Chiropractic

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Disclaimer

As always, seek professional advice before using any of the methods listed.

Dictionary definition

A therapeutic system based primarily upon the interactions of the spine and nervous system, the method of treatment usually being to adjust the segments of the spinal column.

Originating from Greek words that mean "done by hand".

[kahy-ruh-prak-tik]

[kī′rōprak′tik]

Basic Theories

It is a well grounded principle that the body can heal itself, assuming that the skeletal system is correctly aligned and the nervous system is fully functioning. To achieve this from the skeletal system and the nervous system, the practitioner will make use of their hands or an adjusting tool to perform specific manipulations of the vertebrae.

When the vertebrae are not correctly articulated, resulting in a condition known as "subluxation", the theory is that nerve transmission is disrupted and causes pain in the back, as well as other areas of the body.

Chiropractic is one of the most popular Alternative Medicines currently available. Some would say it now qualifies as mainstream treatment as opposed to complementary medicine.

Mainstream or Not

Chiropractic treatment is now covered by a number of insurance plans and in 2004, the U.S. Department of Veterans Affairs announced full inclusion of chiropractic care for veterans.

It has become well-accepted treatment for acute pain and problems of the spine, including lower back pain and whiplash. Applications beyond that scope are not supported by current medical evidence, although there are ongoing studies into the usefulness of chiropractic for such problems as ear infections, dysmenorrhea, infant colic, migraine headaches, and many other conditions.

For a long time, this was looked down on by health care professionals, and thought of as ineffective, but through the years, it has become more and more accepted.

As recently as the 1970s, the American Medical Association (a national group of medical doctors) was quite hostile towards chiropractic. AMA members were advised that it was unethical to be associated with chiropractors. Fortunately that has changed, and as of 2000, many allopathic or traditionally trained physicians enjoy cordial referral relationships with chiropractors.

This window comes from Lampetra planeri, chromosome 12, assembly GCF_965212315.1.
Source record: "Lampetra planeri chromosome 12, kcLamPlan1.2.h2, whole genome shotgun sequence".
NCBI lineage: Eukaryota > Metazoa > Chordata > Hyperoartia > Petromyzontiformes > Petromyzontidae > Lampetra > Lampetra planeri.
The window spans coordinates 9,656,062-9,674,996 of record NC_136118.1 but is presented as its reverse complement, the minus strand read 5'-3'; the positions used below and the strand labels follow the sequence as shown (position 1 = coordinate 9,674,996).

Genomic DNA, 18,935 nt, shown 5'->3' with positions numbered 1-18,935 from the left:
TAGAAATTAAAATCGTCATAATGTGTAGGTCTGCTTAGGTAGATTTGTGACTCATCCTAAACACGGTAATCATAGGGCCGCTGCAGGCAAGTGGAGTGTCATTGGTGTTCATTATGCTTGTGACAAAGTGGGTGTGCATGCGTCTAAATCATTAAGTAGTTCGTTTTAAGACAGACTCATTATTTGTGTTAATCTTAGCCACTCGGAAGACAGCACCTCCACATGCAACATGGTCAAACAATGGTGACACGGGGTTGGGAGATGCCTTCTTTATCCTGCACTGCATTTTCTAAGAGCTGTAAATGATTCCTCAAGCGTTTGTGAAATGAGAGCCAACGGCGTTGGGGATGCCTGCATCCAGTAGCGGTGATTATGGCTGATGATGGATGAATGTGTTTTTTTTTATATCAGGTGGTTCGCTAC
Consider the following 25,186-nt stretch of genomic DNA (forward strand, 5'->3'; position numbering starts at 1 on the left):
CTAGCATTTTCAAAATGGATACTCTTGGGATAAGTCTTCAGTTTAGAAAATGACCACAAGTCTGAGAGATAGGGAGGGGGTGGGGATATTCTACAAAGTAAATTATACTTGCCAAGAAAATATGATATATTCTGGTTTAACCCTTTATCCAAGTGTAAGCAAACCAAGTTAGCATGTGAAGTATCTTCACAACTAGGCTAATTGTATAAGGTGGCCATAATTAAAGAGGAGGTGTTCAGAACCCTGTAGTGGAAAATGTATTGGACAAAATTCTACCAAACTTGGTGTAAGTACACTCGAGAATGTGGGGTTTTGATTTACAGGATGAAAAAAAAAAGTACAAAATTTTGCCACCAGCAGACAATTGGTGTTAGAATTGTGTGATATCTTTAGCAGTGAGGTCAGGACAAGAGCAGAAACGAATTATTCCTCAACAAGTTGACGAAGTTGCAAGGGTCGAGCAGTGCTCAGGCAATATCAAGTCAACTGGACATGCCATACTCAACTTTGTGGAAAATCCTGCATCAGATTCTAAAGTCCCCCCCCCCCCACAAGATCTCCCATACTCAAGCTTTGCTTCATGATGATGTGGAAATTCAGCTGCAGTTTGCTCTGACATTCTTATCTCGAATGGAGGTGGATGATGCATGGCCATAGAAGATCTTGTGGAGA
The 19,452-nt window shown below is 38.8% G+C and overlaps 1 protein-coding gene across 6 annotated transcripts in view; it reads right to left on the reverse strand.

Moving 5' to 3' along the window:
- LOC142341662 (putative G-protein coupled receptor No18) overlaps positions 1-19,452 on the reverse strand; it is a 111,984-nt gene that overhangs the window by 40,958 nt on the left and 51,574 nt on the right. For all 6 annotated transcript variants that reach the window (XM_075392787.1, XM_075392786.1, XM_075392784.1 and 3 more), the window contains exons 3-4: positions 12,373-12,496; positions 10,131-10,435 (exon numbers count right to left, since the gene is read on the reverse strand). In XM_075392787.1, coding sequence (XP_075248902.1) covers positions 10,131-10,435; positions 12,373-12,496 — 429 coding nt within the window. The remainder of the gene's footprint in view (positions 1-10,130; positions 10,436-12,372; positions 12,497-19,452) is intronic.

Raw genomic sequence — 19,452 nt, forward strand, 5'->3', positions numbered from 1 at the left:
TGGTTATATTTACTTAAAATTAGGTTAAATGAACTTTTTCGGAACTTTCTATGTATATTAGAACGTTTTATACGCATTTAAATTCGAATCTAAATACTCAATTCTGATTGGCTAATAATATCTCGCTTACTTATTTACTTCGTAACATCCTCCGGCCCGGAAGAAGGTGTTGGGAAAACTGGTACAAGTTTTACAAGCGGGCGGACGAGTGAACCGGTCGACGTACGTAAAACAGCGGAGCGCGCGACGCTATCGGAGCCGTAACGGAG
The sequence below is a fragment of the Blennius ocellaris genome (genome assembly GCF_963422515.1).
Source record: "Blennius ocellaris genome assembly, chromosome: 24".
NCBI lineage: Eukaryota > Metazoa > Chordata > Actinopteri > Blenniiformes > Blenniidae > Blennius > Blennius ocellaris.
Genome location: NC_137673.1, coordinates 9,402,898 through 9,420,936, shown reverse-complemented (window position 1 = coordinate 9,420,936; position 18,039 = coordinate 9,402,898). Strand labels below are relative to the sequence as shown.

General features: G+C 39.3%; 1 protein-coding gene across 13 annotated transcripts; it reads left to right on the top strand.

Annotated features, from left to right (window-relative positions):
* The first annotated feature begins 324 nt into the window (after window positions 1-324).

Purpose

The vast majority of people will go through some sort of back pain at some time during their lives. Injuries can be a result of overexertion and poor posture. Depending on the cause and severity of the condition, options for treatment may include physical therapy, rest, medications, surgery, or chiropractic care. Chiropractic treatment carries none of the risks of surgical or pharmacologic treatment.

Chiropractic Practitioners use an holistic approach to healthb care. The goal is not merely to relieve the present ailment, but to analyze the cause and recommend appropriate changes of lifestyle to prevent the problem from occurring again. They believe in a risk/benefit analysis before use of any intervention. The risk of an adverse outcome is extremely low.

Chiropractic has also proven, in many studies to be less expensive than many more traditional treatments such as outpatient physical therapy.

Relief from some neuromuscular problems is immediate, although a series of treatments is likely to be required to maintain the improvement.

Spinal manipulation is an excellent option for acute lower back pain, and may also relieve neck pain as well as other musculoskeletal pain. Although most back pain will subside eventually with no treatment at all, chiropractic treatment can significantly shorten the time it takes to get relief. Some types of headache can also be successfully treated by chiropractic.